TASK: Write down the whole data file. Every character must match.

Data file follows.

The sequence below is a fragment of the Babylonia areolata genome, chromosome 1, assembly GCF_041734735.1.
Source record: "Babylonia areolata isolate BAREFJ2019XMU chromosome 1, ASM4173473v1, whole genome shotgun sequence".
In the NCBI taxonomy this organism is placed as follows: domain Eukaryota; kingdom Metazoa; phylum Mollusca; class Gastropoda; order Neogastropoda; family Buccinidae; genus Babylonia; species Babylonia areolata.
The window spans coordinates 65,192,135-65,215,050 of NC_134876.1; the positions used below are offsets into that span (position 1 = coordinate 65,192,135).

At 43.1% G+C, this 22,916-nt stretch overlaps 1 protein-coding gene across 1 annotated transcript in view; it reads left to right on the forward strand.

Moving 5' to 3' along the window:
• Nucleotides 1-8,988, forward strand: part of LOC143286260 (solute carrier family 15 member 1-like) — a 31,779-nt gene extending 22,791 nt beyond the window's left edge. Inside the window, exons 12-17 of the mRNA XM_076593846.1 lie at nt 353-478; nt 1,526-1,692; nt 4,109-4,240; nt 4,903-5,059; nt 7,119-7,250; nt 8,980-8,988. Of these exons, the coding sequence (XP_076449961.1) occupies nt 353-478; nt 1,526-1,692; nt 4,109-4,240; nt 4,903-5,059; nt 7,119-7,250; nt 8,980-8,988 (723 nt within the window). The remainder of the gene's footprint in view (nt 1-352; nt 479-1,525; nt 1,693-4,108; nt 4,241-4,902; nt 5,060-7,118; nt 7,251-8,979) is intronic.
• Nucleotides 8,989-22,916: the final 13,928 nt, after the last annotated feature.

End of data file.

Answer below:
The sequence below is a fragment of the Babylonia areolata genome, chromosome 1, assembly GCF_041734735.1.
Source record: "Babylonia areolata isolate BAREFJ2019XMU chromosome 1, ASM4173473v1, whole genome shotgun sequence".
In the NCBI taxonomy this organism is placed as follows: domain Eukaryota; kingdom Metazoa; phylum Mollusca; class Gastropoda; order Neogastropoda; family Buccinidae; genus Babylonia; species Babylonia areolata.
The window spans coordinates 65,192,135-65,215,050 of NC_134876.1; the positions used below are offsets into that span (position 1 = coordinate 65,192,135).

At 43.1% G+C, this 22,916-nt stretch overlaps 1 protein-coding gene across 1 annotated transcript in view; it reads left to right on the forward strand.

Moving 5' to 3' along the window:
• Nucleotides 1-8,988, forward strand: part of LOC143286260 (solute carrier family 15 member 1-like) — a 31,779-nt gene extending 22,791 nt beyond the window's left edge. Inside the window, exons 12-17 of the mRNA XM_076593846.1 lie at nt 353-478; nt 1,526-1,692; nt 4,109-4,240; nt 4,903-5,059; nt 7,119-7,250; nt 8,980-8,988. Of these exons, the coding sequence (XP_076449961.1) occupies nt 353-478; nt 1,526-1,692; nt 4,109-4,240; nt 4,903-5,059; nt 7,119-7,250; nt 8,980-8,988 (723 nt within the window). The remainder of the gene's footprint in view (nt 1-352; nt 479-1,525; nt 1,693-4,108; nt 4,241-4,902; nt 5,060-7,118; nt 7,251-8,979) is intronic.
• Nucleotides 8,989-22,916: the final 13,928 nt, after the last annotated feature.